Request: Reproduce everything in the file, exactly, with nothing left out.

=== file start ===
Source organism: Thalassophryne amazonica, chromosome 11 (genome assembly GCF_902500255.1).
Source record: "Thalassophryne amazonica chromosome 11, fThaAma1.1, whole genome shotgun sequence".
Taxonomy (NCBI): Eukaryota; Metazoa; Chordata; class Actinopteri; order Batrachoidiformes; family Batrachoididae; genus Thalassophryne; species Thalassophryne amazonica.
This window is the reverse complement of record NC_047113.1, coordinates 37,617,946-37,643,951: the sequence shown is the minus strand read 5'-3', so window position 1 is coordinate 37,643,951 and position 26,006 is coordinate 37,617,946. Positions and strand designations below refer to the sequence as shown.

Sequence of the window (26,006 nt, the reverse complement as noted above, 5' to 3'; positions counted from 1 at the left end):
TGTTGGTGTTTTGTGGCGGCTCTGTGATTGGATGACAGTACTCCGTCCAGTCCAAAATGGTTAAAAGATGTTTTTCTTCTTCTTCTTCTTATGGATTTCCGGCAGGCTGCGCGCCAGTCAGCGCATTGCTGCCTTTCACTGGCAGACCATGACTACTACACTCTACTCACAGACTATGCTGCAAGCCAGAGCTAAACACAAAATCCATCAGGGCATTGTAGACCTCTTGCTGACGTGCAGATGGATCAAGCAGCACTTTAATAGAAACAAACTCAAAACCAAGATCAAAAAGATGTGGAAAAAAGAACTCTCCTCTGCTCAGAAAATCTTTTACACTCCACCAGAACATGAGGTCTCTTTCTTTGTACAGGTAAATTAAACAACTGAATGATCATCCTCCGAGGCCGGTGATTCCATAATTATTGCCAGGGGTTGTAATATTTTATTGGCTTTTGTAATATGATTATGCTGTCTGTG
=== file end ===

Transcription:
Source organism: Thalassophryne amazonica, chromosome 11 (genome assembly GCF_902500255.1).
Source record: "Thalassophryne amazonica chromosome 11, fThaAma1.1, whole genome shotgun sequence".
Taxonomy (NCBI): Eukaryota; Metazoa; Chordata; class Actinopteri; order Batrachoidiformes; family Batrachoididae; genus Thalassophryne; species Thalassophryne amazonica.
This window is the reverse complement of record NC_047113.1, coordinates 37,617,946-37,643,951: the sequence shown is the minus strand read 5'-3', so window position 1 is coordinate 37,643,951 and position 26,006 is coordinate 37,617,946. Positions and strand designations below refer to the sequence as shown.

Sequence of the window (26,006 nt, the reverse complement as noted above, 5' to 3'; positions counted from 1 at the left end):
TGTTGGTGTTTTGTGGCGGCTCTGTGATTGGATGACAGTACTCCGTCCAGTCCAAAATGGTTAAAAGATGTTTTTCTTCTTCTTCTTCTTATGGATTTCCGGCAGGCTGCGCGCCAGTCAGCGCATTGCTGCCTTTCACTGGCAGACCATGACTACTACACTCTACTCACAGACTATGCTGCAAGCCAGAGCTAAACACAAAATCCATCAGGGCATTGTAGACCTCTTGCTGACGTGCAGATGGATCAAGCAGCACTTTAATAGAAACAAACTCAAAACCAAGATCAAAAAGATGTGGAAAAAAGAACTCTCCTCTGCTCAGAAAATCTTTTACACTCCACCAGAACATGAGGTCTCTTTCTTTGTACAGGTAAATTAAACAACTGAATGATCATCCTCCGAGGCCGGTGATTCCATAATTATTGCCAGGGGTTGTAATATTTTATTGGCTTTTGTAATATGATTATGCTGTCTGTG